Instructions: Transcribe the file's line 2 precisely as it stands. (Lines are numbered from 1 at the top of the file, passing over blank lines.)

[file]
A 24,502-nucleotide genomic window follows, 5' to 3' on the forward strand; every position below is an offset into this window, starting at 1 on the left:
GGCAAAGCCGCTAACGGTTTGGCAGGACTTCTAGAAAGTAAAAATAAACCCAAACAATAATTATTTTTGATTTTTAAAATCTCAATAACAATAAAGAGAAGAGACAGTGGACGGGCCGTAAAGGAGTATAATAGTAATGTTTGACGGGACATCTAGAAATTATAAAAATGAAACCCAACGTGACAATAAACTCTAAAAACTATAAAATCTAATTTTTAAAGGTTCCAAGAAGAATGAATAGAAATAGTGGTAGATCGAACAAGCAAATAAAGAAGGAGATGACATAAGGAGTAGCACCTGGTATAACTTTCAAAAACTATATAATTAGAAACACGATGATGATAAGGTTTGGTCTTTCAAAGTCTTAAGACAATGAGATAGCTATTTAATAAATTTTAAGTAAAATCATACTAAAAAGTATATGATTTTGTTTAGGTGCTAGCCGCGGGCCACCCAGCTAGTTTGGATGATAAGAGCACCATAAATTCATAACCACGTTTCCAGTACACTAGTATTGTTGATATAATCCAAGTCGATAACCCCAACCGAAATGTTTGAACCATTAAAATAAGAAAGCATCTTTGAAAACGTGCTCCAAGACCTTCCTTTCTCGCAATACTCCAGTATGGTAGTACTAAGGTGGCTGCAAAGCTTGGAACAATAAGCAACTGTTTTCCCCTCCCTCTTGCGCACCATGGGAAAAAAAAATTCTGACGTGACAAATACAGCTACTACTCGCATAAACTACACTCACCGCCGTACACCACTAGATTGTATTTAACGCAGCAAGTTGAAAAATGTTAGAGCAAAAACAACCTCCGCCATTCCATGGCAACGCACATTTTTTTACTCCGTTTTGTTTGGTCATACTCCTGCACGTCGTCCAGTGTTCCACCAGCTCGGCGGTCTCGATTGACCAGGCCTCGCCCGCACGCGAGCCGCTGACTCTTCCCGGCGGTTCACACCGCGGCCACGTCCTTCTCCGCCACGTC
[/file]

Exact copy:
GGCAAAGCCGCTAACGGTTTGGCAGGACTTCTAGAAAGTAAAAATAAACCCAAACAATAATTATTTTTGATTTTTAAAATCTCAATAACAATAAAGAGAAGAGACAGTGGACGGGCCGTAAAGGAGTATAATAGTAATGTTTGACGGGACATCTAGAAATTATAAAAATGAAACCCAACGTGACAATAAACTCTAAAAACTATAAAATCTAATTTTTAAAGGTTCCAAGAAGAATGAATAGAAATAGTGGTAGATCGAACAAGCAAATAAAGAAGGAGATGACATAAGGAGTAGCACCTGGTATAACTTTCAAAAACTATATAATTAGAAACACGATGATGATAAGGTTTGGTCTTTCAAAGTCTTAAGACAATGAGATAGCTATTTAATAAATTTTAAGTAAAATCATACTAAAAAGTATATGATTTTGTTTAGGTGCTAGCCGCGGGCCACCCAGCTAGTTTGGATGATAAGAGCACCATAAATTCATAACCACGTTTCCAGTACACTAGTATTGTTGATATAATCCAAGTCGATAACCCCAACCGAAATGTTTGAACCATTAAAATAAGAAAGCATCTTTGAAAACGTGCTCCAAGACCTTCCTTTCTCGCAATACTCCAGTATGGTAGTACTAAGGTGGCTGCAAAGCTTGGAACAATAAGCAACTGTTTTCCCCTCCCTCTTGCGCACCATGGGAAAAAAAAATTCTGACGTGACAAATACAGCTACTACTCGCATAAACTACACTCACCGCCGTACACCACTAGATTGTATTTAACGCAGCAAGTTGAAAAATGTTAGAGCAAAAACAACCTCCGCCATTCCATGGCAACGCACATTTTTTTACTCCGTTTTGTTTGGTCATACTCCTGCACGTCGTCCAGTGTTCCACCAGCTCGGCGGTCTCGATTGACCAGGCCTCGCCCGCACGCGAGCCGCTGACTCTTCCCGGCGGTTCACACCGCGGCCACGTCCTTCTCCGCCACGTC